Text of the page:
Q: My brother and I own a home together. We are both on the loan as well as the deed. We originally lived in the home, but over time we met our respective spouses, got married and moved out of the home.
Our mother now lives in our home and continues to pay for all expenses. She is 68 years old and we are thinking about adding her to the deed through a quit claim deed to save on school taxes on the property tax bill.
Is this a wise thing to do? What are the consequences of doing so if any?
A: More commonly, our readers want to know whether it is a good idea for a parent to transfer ownership of the home to his or her children and not the other way around. There are quite a few issues for you to consider if you decide to bring your mom into ownership of the home with the two of you including a number of estate tax, property tax, mortgage refinance, and estate planning issues for you to consider.
We’d like to address the issue of your property tax bill first. In some states, you have to own your home and occupy it as your primary residence to qualify for certain property tax benefits. We’ve seen cases where the benefits of owning a home and using it as a primary residence reduce the real estate tax bill on the home by up to 70 percent.
Some states fund their school system through a mix of property taxes and state income taxes. If you live and work in one of these states, you end up paying your share for the schools through property taxes and your state income taxes. However, if you don’t live in the state and own a home there, you might not pay state income taxes in that state. To avoid having out-of-staters not pay for the schools in that state, the state increases the amount that those out-of-staters owe on their in-state real estate holdings.
The home your mom lives in probably falls into this category, and perhaps adding her to the title would help reduce your taxes. Before you make any changes on the title to the home, you should also investigate a couple of issues relating to the transfer of title in your state.
The first big issue is to determine how difficult and how costly it will be for you to add your mother to the title of the home. Some states make it more difficult than others to change names on title and some require quite a bit of information to avoid paying hefty transfer taxes or fees. You will need to call your local recorder of deeds or other office that handles the recording of deeds in your county to see what their requirements might be to accomplish the transfer.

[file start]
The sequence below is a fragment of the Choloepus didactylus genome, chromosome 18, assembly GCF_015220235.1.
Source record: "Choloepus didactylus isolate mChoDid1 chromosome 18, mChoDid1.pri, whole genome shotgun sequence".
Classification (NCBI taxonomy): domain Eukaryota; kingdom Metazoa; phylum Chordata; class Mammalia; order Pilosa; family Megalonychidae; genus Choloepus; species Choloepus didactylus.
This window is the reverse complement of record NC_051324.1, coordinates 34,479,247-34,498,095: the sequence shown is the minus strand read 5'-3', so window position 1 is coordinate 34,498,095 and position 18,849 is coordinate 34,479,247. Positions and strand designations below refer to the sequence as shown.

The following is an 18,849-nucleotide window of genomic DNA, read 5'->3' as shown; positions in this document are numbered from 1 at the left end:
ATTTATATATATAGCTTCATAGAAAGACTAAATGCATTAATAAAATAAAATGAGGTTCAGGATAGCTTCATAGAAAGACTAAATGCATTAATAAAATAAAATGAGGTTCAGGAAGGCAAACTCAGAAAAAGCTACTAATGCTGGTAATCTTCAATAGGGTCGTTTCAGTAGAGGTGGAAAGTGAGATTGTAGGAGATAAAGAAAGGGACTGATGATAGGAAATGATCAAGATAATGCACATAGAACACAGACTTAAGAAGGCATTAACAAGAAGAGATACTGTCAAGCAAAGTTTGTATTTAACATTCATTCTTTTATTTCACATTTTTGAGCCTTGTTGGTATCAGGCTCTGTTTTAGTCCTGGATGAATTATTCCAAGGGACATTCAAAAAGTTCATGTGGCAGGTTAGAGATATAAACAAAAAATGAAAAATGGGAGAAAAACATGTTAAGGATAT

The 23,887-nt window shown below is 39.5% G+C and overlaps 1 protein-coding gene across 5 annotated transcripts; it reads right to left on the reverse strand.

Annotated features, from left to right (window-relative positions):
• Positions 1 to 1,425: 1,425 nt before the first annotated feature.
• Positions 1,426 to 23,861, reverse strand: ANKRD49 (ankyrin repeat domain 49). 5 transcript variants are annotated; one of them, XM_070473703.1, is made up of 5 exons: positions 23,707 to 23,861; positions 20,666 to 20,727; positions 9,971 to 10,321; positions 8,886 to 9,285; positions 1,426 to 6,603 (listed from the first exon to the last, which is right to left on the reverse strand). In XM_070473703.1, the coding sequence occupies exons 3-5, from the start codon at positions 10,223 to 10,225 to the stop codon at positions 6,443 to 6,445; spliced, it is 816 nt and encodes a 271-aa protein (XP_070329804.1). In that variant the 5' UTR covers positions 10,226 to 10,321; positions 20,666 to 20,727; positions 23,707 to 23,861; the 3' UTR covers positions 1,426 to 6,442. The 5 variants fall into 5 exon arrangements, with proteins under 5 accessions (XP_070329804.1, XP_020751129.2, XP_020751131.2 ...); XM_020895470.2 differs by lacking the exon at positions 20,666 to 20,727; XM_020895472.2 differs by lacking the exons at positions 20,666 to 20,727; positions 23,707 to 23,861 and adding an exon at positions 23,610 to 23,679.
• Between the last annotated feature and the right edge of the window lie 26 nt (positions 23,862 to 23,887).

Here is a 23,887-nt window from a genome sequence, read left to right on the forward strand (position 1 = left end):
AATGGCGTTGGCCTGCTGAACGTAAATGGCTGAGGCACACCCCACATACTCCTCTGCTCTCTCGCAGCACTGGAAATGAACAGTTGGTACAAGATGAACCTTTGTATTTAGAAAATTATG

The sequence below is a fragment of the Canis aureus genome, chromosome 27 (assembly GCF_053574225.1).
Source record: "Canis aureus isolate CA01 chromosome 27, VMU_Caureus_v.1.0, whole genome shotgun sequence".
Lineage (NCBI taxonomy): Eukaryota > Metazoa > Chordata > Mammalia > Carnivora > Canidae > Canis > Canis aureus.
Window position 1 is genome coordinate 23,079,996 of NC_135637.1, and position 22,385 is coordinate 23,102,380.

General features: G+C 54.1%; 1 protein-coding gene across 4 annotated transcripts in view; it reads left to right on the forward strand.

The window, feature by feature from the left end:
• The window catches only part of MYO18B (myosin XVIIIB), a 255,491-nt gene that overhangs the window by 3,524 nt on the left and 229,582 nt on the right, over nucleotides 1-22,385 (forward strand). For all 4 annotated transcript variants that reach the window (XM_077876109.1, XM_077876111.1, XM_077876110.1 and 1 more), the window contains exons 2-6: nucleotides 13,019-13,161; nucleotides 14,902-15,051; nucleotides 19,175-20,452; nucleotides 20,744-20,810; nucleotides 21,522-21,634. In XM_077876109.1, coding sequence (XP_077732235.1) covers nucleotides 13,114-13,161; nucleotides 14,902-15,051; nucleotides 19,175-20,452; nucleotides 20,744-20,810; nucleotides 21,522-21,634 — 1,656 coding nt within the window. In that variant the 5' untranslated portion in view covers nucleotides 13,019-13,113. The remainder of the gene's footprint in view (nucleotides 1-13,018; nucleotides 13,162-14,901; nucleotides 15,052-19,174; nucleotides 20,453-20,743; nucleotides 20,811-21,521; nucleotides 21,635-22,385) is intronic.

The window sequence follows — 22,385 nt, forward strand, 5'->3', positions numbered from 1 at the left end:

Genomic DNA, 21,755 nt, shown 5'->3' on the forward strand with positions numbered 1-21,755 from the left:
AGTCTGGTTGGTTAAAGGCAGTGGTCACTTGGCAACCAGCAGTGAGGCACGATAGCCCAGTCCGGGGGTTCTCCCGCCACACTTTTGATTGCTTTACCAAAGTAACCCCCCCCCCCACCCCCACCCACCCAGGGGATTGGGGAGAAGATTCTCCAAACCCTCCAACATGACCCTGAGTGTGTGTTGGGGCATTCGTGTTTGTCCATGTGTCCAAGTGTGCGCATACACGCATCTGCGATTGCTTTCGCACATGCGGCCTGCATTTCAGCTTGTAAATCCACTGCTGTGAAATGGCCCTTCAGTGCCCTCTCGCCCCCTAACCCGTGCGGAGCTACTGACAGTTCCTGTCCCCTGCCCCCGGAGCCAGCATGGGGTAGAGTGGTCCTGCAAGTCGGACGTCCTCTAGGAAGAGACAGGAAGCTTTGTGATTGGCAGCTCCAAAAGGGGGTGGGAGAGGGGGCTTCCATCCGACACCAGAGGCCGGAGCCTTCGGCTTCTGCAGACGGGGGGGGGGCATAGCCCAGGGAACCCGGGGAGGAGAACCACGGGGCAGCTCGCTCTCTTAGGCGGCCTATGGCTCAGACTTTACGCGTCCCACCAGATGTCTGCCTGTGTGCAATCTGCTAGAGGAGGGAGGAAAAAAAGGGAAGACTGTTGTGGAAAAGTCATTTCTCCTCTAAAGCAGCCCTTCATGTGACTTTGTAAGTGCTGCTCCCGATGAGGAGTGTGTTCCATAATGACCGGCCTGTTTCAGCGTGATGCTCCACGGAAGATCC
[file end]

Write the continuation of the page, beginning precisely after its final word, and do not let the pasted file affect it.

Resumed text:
Once you have that information, you can determine if having your mom on the title to the home is still worthwhile. Depending on your mom’s current or future health issues, the insurance she has and other assets she owns, being on title could complicate her ability to qualify for Medicaid. If the home – or part of the home – is in her name, Medicaid may consider her interest in the home as an asset to be tapped first before receiving Medicaid assistance. If she isn’t required to sell her interest in the home, Medicaid may put a lien on the title so that it is repaid once the home is sold.
You should also think about the future transfer of title to the home. If your mom doesn’t have a will, she should have one written to make sure her interest in the home transfers back to the two of you when she dies. You could also have her interest in the home held in a living trust. A living trust allows her to own an interest in the home but also enables you to avoid probate of the home and other assets in the living trust when she dies.
Is your mother wealthy? If she has a sizable estate to pass on when she dies, adding her to the title could increase her estate, and you would then run the risk of having to pay increased estate taxes.
When you consider all of these issues, you will have to weigh the benefits you get from the reduced property taxes to the costs involved in transferring title to your mom and other surrounding estate issues.
The best advice we can give you is to sit down with an estate planner and a real estate attorney in your area to see whether there is a significant benefit to you both in moving forward with the transfer of an interest in the home. If you decide to move forward with the transfer, you then must find out if the proper document to use to give her an interest in the home is a warranty deed or a quitclaim deed. Some jurisdictions frown upon the use of quitclaim deeds to transfer any interest in real estate.